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ゆっくりしていってね !

File: 1567294218794.png (234.93 KB, 3840x2160, m68x0gpx7fhz.png)

 No.5978

I'm moving off to college in 7 days, I'm really excited to move out but I'm going to be busy 24/7 it seems like with working to pay rent, I have my tuition all figured out through scholarships and ~$3000 in loans, I think I'm gonna do alright.
Any tips for a wagie/student to get by in college?
>pic related is my laptop, totally unrelated to post

 No.5979

File: 1567297235045.png (1.14 MB, 1280x720, freaksandgeeks07.png)

Be regular about your school work and try your best to attend every lecture and optional event. If you fail a class, keep going and don't lose hope. Try your best to avoid dropping out, as being the 30-40 year old stocking shelves because he dropped out just isn't fun. Better to work a job you hate that pays well, than working a job you hate that pays like shit. Having a finished degree also looks so much better on a resume, even if you're not applying for jobs directly related to that degree.

 No.5980

File: 1567300966792.png (3.13 MB, 1920x1920, 死ね.png)

I know a lot of people who didn't care to maintain relationships with their professors. After their undergraduate degree, they couldn't get any letters of recommendation from them. They also didn't get any special projects, opportunities for undergraduate research, or opportunities for teaching assistantships.

During the four years they were there, most of my peers didn't do anything beyond or even different from the required coursework. When asked during interviews what they learned in college, they were only able to talk about the same things that the next guy in line had to talk about.

In the end, I ended up getting many more opportunities out of my education than any of my peers. I attribute this directly to maintaining relationships with my professors and doing things outside of school that immediately prove my worth to potential employers.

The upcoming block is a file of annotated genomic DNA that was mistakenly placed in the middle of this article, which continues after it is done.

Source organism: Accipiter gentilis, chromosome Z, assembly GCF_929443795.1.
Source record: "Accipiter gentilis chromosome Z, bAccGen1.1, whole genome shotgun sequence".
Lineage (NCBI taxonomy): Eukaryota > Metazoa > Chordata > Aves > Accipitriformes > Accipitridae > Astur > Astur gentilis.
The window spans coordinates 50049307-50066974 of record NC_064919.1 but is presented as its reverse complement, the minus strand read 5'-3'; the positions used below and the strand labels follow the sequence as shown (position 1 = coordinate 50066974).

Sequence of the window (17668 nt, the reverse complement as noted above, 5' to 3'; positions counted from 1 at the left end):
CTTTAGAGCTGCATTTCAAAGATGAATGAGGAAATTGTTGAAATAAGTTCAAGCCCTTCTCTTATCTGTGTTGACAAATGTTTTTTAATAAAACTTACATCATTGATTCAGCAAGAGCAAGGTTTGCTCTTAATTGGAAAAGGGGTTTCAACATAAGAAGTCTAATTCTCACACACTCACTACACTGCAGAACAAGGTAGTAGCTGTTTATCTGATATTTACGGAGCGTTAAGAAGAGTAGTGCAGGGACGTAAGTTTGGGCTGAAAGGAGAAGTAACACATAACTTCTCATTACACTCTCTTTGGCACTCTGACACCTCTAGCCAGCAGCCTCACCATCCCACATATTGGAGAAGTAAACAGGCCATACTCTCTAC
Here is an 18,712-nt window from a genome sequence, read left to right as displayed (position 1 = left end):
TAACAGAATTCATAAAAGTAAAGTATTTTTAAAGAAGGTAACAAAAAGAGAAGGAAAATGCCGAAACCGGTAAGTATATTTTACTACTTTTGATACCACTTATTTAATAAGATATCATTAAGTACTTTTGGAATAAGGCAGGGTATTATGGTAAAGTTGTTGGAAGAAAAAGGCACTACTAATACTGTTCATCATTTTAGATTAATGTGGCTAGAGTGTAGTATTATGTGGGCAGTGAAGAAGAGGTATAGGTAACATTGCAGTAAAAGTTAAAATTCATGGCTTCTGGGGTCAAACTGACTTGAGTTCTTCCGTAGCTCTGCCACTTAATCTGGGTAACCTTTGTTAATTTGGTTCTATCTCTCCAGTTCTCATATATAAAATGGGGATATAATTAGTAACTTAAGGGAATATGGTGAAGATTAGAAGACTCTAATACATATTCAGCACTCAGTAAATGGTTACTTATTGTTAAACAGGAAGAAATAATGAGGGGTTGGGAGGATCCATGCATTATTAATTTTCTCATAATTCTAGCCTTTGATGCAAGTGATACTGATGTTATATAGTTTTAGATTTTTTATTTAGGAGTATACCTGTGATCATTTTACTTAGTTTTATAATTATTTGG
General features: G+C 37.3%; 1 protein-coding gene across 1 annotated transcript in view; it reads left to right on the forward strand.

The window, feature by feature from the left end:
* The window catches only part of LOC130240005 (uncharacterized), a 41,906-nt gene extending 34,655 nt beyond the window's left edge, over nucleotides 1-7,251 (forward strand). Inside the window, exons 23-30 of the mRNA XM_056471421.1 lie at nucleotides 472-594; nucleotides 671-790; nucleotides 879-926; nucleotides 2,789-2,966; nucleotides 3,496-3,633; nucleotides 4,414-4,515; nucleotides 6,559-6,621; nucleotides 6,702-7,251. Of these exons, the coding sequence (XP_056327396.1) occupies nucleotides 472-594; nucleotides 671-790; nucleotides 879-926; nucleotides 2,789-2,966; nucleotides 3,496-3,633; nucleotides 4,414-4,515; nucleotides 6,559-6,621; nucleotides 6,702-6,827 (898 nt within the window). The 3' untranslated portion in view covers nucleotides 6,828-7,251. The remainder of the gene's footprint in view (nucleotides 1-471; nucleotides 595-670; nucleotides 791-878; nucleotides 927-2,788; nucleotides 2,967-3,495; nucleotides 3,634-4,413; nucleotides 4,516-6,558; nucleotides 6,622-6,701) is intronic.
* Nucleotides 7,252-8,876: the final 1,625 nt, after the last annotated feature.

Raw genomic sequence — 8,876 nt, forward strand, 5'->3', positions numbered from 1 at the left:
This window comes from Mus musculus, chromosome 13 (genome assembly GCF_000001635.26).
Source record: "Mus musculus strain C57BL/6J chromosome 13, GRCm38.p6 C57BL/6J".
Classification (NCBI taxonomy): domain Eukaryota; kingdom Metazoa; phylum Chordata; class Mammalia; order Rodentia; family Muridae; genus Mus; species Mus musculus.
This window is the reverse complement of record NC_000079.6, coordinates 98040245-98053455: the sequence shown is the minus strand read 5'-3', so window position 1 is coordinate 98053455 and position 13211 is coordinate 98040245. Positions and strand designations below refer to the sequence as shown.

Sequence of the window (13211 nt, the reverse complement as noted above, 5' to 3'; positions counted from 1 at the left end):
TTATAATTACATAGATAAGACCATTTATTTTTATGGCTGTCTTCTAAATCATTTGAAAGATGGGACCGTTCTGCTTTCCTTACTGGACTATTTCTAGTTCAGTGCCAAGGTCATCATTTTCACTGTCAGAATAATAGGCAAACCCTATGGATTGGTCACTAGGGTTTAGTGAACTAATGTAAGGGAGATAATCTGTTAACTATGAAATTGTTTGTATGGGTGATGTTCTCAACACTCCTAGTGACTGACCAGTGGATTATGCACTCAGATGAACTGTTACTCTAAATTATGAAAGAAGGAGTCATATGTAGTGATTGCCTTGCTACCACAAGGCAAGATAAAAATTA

Unfortunately, this stressful cycle never ends. In the interviews for your next jobs, they ask you the same sort of things. "What did you do in your previous job that makes you better than the other schmucks?" Then, they all get together behind closed doors and talk shit about you. I was privy to these shit-talking sessions multiple times in my first job.

Basically, I'm trying to say that you get more out of your education if you put more effort in the right places. However, all that effort only leads to a selling out of your soul as you work yourself to a point of burn out and realize that the career / academic ladder is a farce.

TLDR: Your goal should be to do the minimal amount of work required to maintain the lifestyle that makes you happy. Any more than that is a type of slow suicide.

 No.5981

>>5980
yeah. I want to honestly just save as much as possible for a year or two after I get my BSN, and then move to japan and teach english over there. I want to experience something completely different that my mundane life that makes me want to jump off a cliff every single day. I've never been out of my town for more than ~1 week, and even then I've never been outside of like 3 big towns in my life, all of which were in the west coast. I just want to fucking leave here :,/

 No.5982

>>5981
to add off of this I am starting jp101 this fall too so that I can hopefully be semi fluent by the time I graduate

 No.5984

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>>5981
>>5982

I don't want to say I know anything about teaching English in Japan, but I do know that it is another job and a lot of JETs complain about it. In general, jobs constrain your autonomy. That's the nature of having a boss.

If possible, I think that experimenting with a start up during your college years or attempting to establish some sort of passive income is ideal. Finding the leverage you need to remove the time-for-money constraint is the real goal since it will allow you to do almost anything. If you want perspective for why I am saying this, I had several high paying jobs but I never had any time to enjoy my money.